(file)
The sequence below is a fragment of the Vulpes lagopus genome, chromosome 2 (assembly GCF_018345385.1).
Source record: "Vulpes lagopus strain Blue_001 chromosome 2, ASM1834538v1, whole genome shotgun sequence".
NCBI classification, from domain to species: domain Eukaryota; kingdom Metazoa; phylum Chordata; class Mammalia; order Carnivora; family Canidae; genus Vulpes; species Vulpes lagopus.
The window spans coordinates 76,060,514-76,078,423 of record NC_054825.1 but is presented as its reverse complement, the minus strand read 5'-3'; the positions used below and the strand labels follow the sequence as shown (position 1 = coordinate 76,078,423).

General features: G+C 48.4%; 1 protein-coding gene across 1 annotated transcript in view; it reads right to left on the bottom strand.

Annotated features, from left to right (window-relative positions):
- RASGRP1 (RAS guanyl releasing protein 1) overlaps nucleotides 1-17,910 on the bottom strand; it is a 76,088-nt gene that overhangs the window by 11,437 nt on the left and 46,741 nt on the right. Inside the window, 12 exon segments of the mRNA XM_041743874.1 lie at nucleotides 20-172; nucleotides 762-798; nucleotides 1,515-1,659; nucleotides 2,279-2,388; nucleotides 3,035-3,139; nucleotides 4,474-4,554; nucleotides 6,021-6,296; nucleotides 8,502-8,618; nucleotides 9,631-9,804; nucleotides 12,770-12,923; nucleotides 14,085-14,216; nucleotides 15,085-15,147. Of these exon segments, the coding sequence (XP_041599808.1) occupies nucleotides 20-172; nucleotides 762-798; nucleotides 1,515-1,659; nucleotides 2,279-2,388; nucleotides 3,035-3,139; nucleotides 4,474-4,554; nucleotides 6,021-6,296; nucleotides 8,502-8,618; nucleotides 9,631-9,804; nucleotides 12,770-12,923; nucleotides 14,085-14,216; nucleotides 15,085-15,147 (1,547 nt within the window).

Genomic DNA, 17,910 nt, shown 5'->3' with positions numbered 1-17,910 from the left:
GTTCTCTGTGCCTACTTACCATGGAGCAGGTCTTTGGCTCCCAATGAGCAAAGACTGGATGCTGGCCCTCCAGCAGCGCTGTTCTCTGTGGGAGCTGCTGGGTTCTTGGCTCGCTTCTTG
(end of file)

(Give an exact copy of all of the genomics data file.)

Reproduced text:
The sequence below is a fragment of the Vulpes lagopus genome, chromosome 2 (assembly GCF_018345385.1).
Source record: "Vulpes lagopus strain Blue_001 chromosome 2, ASM1834538v1, whole genome shotgun sequence".
NCBI classification, from domain to species: domain Eukaryota; kingdom Metazoa; phylum Chordata; class Mammalia; order Carnivora; family Canidae; genus Vulpes; species Vulpes lagopus.
The window spans coordinates 76,060,514-76,078,423 of record NC_054825.1 but is presented as its reverse complement, the minus strand read 5'-3'; the positions used below and the strand labels follow the sequence as shown (position 1 = coordinate 76,078,423).

General features: G+C 48.4%; 1 protein-coding gene across 1 annotated transcript in view; it reads right to left on the bottom strand.

Annotated features, from left to right (window-relative positions):
- RASGRP1 (RAS guanyl releasing protein 1) overlaps nucleotides 1-17,910 on the bottom strand; it is a 76,088-nt gene that overhangs the window by 11,437 nt on the left and 46,741 nt on the right. Inside the window, 12 exon segments of the mRNA XM_041743874.1 lie at nucleotides 20-172; nucleotides 762-798; nucleotides 1,515-1,659; nucleotides 2,279-2,388; nucleotides 3,035-3,139; nucleotides 4,474-4,554; nucleotides 6,021-6,296; nucleotides 8,502-8,618; nucleotides 9,631-9,804; nucleotides 12,770-12,923; nucleotides 14,085-14,216; nucleotides 15,085-15,147. Of these exon segments, the coding sequence (XP_041599808.1) occupies nucleotides 20-172; nucleotides 762-798; nucleotides 1,515-1,659; nucleotides 2,279-2,388; nucleotides 3,035-3,139; nucleotides 4,474-4,554; nucleotides 6,021-6,296; nucleotides 8,502-8,618; nucleotides 9,631-9,804; nucleotides 12,770-12,923; nucleotides 14,085-14,216; nucleotides 15,085-15,147 (1,547 nt within the window).

Genomic DNA, 17,910 nt, shown 5'->3' with positions numbered 1-17,910 from the left:
GTTCTCTGTGCCTACTTACCATGGAGCAGGTCTTTGGCTCCCAATGAGCAAAGACTGGATGCTGGCCCTCCAGCAGCGCTGTTCTCTGTGGGAGCTGCTGGGTTCTTGGCTCGCTTCTTG